Picture the scene... On 23 June 1919, a committee of influential women sensed a new dawn. The First World War had ended, and significant steps had been taken towards women’s suffrage. The group, ranging from designers and munitions factory managers to wives of eminent engineers, rallied to found the Women’s Engineering Society (WES).
One hundred years later the engineering industry is more diverse than ever before, but there is still much to be done to boost female uptake into industry. As we celebrate the centenary of the Women’s Engineering Society and International Women in Engineering Day on June 23, the fact that only 11% of the UK’s engineers are female, the lowest percentage of female engineering professional in Europe, is an unsettling statistic.
This year’s theme #TransformTheFuture celebrates achievements of women in engineering and encourages young female talent to explore the exciting career opportunities available. From debates and competitions to networking breakfasts and open days, events are held across the UK all this week.
Why are There so Few Female Engineers?
During the 11 years’ I spent developing high performance systems within the automotive and motorsport industry, many of the superb engineers I had the pleasure to work alongside were female. They were rightfully recognised and many held high-flying roles. From the positive experiences I have had, it amazes me that as a nation we are still bottom of the league when it comes to inspiring the next generation of women to become engineers.
It made me wonder, of the excellent female engineers I have worked with (or that I am now placing into engineering roles), what is it that inspired and encouraged them into their careers? And what might they think about women in engineering?
Over the past few months I have been catching up with my network to see what they think, and it seems there are five common themes:
1. Be Inspired
Having a close family member or friend that is in the engineering profession seems to have a lasting effect. As one of my contacts comments:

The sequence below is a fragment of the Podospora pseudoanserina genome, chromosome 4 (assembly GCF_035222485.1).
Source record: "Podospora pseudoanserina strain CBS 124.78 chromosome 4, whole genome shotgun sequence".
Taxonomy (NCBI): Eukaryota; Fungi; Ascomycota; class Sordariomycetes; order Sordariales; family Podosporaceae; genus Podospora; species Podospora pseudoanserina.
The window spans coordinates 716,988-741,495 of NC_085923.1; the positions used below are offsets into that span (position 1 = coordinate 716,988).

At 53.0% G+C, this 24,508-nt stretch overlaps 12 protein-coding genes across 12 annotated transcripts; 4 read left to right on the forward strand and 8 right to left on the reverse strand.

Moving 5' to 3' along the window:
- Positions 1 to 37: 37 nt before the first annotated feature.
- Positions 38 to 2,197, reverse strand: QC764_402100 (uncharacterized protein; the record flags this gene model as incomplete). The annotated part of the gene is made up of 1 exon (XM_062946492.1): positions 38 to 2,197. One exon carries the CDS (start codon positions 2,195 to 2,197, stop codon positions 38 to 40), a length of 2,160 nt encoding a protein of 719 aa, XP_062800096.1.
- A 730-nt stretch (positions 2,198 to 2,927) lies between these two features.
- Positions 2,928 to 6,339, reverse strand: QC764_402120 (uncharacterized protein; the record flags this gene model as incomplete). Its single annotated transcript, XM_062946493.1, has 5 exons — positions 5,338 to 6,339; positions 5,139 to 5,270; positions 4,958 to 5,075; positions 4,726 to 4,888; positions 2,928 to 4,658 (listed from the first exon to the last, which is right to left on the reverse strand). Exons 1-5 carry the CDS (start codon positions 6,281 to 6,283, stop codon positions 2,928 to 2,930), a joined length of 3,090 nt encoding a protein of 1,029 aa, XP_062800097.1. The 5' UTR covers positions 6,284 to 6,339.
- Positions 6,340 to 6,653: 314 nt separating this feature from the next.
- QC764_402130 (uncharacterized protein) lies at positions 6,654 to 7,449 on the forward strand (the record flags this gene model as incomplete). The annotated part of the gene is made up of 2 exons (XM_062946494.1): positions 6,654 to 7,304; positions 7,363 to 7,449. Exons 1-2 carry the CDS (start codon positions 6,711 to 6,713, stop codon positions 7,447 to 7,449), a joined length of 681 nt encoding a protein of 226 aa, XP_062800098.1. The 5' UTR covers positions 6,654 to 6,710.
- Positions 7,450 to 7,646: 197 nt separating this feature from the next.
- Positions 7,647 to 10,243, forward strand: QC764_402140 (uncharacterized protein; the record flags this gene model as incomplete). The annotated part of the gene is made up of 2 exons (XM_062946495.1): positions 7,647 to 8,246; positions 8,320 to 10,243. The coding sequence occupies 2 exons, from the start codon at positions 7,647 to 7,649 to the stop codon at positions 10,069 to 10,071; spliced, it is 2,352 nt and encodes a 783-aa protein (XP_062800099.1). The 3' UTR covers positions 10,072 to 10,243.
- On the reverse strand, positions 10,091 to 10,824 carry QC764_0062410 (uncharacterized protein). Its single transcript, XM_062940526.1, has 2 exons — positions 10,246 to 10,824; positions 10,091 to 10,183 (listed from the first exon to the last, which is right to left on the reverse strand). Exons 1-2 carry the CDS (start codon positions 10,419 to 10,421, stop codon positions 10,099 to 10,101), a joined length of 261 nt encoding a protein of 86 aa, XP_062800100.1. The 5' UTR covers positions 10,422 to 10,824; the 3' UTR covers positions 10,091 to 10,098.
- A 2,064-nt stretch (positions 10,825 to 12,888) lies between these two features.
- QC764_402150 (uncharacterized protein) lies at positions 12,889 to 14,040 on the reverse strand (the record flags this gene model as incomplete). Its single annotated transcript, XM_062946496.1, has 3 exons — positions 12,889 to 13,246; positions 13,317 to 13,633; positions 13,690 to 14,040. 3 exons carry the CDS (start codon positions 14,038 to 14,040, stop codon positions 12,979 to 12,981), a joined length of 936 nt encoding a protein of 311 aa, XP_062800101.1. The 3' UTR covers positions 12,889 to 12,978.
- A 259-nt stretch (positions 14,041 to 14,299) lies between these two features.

“I decided to study engineering because my father is an engineer and I was very curious about his job and what he did. I didn't take inspiration from a female engineer, but I took it from my father.”
2. Challenge Yourself INDUSTRY 4.0 - WHERE DO I START?
Becoming an engineer can be a long and challenging process, with continued personal development essential to keep abreast of the latest technological advancements. I have found that my contacts are always well-driven and passionate about engineering and it continues to challenge them – this trait is evident from the very start:
“I saw engineering as a challenge, because the engineering university in the region where I was born, is one of the most difficult to enter. This was for me a challenge in itself!”
3. Love for Solving a Problem
Following from the previous point, as well as being highly motivated, the intrinsic challenge and reward from being able to solve a problem is another re-occurring theme, as one of my network explains:
“I love engineering: the opportunity to reason and find the best solution… is not a thing that all the university courses or careers teach us.”
4. Changing Perceptions
It seems that the stereotype of engineering being dirty and manual is still prevalent, and this can be an off-putting factor for both genders. What is interesting is that there is much evidence that Gen Y desire to have digital/technical (23%) and IT/computing (22%) jobs, yet just 6% of young people are even considering a career in manufacturing according to the 2018 Barclays report; 'A New Image for Manufacturing'. As one female engineer describes:
“I think that even today there are some barriers between the women and engineering, maybe because the people think that the engineering is ‘a job for men.’”
5. Creativity and Self-Belief
While the image of engineering may need addressing, perhaps young women are not told how traits such as creativity, teamwork and communication are just as critical:
“Sometimes it is easier to find men with a passion for engineering, but this doesn't mean that we (women) are not as good as them, so I would like to say to the other engineer women: Don't be scared and believe in yourselves, because sometimes the engineering needs a woman’s insight and creativity!"
For more information about National Women in Engineering Day 2018 visit inwed.org.uk.
Thanks to the ladies who contributed to this blog post.